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Think about it this way, how did Martin trick the majority of his readers that Jon was Ned's son?  Because we learn that Jon is Ned's  bastard before we learn of Lannisters, Targaryen's, or Roberts hatred of Targaryen's; so everything people read past that point they put it into the narrative that Jon is Ned's.  Hidden in plain sight.

We learn of the death of baby Aegon early on as well, so there is no need to think him anything else than a murdered prince.  Then we learn of Young Griff, and everyone is speculating if he is a Blackfyre, Targaryen, or fake (I lean towards Blackfyre).  Misdirection.  The entire reason for Aegon's inclusion in the story from a narrative standpoint, is to confuse readers on Rhaegar's actions, and doubt Jon's legitimacy (for those clever enough to figure out R+L=J).  Does that make sense at all?

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22 minutes ago, King Ned Stark said:

That was the idea of the exercise, what-if Elia was never pregnant a second time.  It's what started (or greatly sped up) Rhaegar's troubles.  Martin makes a case at least twice, I believe, of the difficulties of trying to enforce a female Targaryen's claim, and the consequences that derive from it.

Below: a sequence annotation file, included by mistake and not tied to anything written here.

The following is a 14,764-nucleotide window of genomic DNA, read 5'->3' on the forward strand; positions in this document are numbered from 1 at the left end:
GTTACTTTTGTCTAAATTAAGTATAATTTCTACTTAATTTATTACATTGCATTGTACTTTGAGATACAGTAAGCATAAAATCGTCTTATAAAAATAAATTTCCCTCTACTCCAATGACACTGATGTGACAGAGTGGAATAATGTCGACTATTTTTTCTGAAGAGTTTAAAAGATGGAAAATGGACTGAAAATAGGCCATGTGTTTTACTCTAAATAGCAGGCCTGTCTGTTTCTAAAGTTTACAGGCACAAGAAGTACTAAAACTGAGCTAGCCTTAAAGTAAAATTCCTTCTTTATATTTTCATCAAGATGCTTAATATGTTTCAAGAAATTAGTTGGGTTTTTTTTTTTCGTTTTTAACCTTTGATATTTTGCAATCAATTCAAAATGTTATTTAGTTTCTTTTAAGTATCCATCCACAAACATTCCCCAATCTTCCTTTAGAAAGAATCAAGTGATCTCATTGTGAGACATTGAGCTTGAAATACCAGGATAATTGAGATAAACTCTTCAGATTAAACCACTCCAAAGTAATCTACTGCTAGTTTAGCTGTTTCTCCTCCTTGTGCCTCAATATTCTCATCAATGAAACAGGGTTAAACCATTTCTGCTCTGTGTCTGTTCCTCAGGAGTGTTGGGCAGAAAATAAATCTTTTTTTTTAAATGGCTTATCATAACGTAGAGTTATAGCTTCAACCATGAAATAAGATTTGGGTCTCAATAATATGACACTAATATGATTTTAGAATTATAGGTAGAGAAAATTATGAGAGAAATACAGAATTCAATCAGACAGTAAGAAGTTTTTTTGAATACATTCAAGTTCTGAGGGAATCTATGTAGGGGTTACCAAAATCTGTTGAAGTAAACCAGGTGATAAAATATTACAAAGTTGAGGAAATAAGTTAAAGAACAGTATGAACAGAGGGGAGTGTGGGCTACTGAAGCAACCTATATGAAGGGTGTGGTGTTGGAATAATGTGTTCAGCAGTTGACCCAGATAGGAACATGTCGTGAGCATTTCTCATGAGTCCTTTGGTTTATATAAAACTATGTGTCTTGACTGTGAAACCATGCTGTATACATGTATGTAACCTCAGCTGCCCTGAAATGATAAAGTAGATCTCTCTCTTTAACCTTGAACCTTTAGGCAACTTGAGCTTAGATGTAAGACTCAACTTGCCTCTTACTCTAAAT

There's two ways I see it, either 1, the vision of baby Aegon is real (which I have thought for many years), and the problem comes in trying to reconcile Rhaegar's actions with everything we know about him.  If the vision is real, then he thinks Aegon is the PtwP, so why leave his newborn heir and his wife that is in critical condition?  To hunt down Lyanna?  Why, what's the hurry, he has 2 of the 3 heads already.

Or 2 the vision is fake (a day that never was), and then you have to ask yourself why would Martin tuck this seemingly innocuous vision in if it never happened.  What trick is he trying to pull, what's he trying to cover up.  And the only conclusion I can come to (doesn't mean that's the only one or I am even right) is that Elia never had a second child.

It explains Rhaegar's actions better than love or prophecy, and doesn't really kill any other theories on Young Griff, except  for those who think YG is the real Aegon, because there never was a real Aegon.

No, I don't think that Rhaegar had a child with Ashara, was just throwing an example out of someone who was rumored to be pregnant around that time, or it could have been a child from the water gardens, or across the narrow sea.  It doesn't matter (sorry to sound harsh) for the story who the kid is.  What matters is he wasn't a child of Rhaegar and Elia, and some of Rhaegars actions start to make sense, at least to me.

Will add some more in a bit, got some work to do.